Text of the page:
Health professionals and researchers across the globe believe they are on the verge of eradicating polio, a devastating virus which can lead to paralysis and death. Despite successful eradication in most countries, there are still four countries where the virus is considered endemic and many more in which the virus still lurks.
Dr. Lester Shulman of Tel Aviv University's Sackler Faculty of Medicine and the Israeli Ministry of Health has spent years tracking isolated cases of live poliovirus infections, often discovered in countries that are supposedly polio-free. When the live-virus version of the vaccine, called Oral Polio Vaccine (OPV) evolves, he says, it can act like wild poliovirus and continue the threat of contagion.
Medical professionals widely believe that after the wild virus is eradicated, resources dedicated to polio immunization can be redirected. But this isn't so, he says. He recommends that public health agencies take a three-pronged approach: Vaccination policies to maintain "herd immunity" (a 95 percent immunization rate for polio) should be maintained to prevent the spread of wild and evolved vaccine strains of the virus; environmental surveillance of sewage systems should continue; and a switch to Inactivated Polio Vaccine (IPV) instead of OPV should be implemented.
Shulman's research was recently published in PLoS ONE. He has also been invited as an informal expert to the World Health Organization's annual meeting on polio this fall.
While the eradication of polio is seemingly within reach, this is not the time to relax, Shulman warns. Most countries only investigate the possibility of poliovirus outbreaks when paralytic cases appear in the human population. But this doesn't take into account a potential problem posed by the live virus vaccine. Over time, the vaccine can mutate, and even a 1 percent genomic change in the virus permits the virus to behave like a wild poliovirus. If a population isn't sufficiently immunized, this spells trouble.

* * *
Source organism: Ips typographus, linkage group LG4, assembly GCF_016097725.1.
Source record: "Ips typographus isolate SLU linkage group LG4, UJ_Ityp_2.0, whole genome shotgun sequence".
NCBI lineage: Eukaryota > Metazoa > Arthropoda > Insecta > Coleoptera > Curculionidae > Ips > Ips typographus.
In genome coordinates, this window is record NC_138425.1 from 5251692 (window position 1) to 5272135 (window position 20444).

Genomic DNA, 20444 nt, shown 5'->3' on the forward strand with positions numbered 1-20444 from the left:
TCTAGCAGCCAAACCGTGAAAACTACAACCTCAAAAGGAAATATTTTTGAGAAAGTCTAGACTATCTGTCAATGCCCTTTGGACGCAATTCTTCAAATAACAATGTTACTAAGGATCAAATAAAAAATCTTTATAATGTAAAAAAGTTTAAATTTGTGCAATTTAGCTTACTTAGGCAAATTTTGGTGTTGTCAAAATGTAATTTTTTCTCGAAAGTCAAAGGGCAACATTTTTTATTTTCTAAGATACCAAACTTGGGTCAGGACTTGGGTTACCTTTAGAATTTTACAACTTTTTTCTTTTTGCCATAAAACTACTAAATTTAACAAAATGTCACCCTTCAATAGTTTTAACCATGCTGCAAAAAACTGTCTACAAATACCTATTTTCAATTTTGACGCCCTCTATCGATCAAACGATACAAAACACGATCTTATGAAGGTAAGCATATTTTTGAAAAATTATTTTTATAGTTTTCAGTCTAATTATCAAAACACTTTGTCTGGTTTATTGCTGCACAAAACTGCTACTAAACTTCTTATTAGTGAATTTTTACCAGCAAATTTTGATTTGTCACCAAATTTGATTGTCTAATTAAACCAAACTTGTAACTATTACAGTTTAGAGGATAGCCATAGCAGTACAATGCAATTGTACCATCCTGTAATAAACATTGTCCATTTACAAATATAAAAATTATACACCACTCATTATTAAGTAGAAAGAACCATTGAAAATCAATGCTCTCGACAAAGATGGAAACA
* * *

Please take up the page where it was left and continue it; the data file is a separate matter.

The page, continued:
Israel is among the few countries that practice environmental surveillance for polio, beginning in 1989. Checking designated sites along sewage systems every month for evidence of the virus allows for early detection before there are paralytic cases. For the past decade, the researchers have been trying to trace the origin of the strain that infected two individuals in central Israel. They tracked the strains to the sewage system, and have been working to pinpoint the origin. Fortunately, because Israel maintains herd immunity for the disease, the wider population has not been threatened.
Shulman says that in the lab, each strain of the virus can be identified from its genomic structure and traced back to the region from which it originated. "From the sequence of the genome, you can match it with known sequences reported by labs throughout the world," he explains. For example, he and his colleagues traced a wild poliovirus discovered in sewage from the Gaza District to a village in Egypt.
Convinced by the efficacy of Israel's environmental surveillance program, many other countries are starting to develop tracking programs of their own. As a result, they are finding evidence of vaccine-derived polio cases in humans. Paradoxically, Shulman sees a beacon of hope in these discoveries. As labs across the world report more cases, researchers gain a better understanding of how polioviruses establish persistent infections and can then develop effective measures to eliminate them.
The fellow researchers are now working to develop compounds that can effectively fight these rare cases of persistent poliovirus infections. So far, they have seen promising results, noting that the mutants strains have not become resistant to the drugs under investigation. But for now, Shulman recommends that health authorities continue immunization using inactivated vaccines (IPV) to keep their populations safe.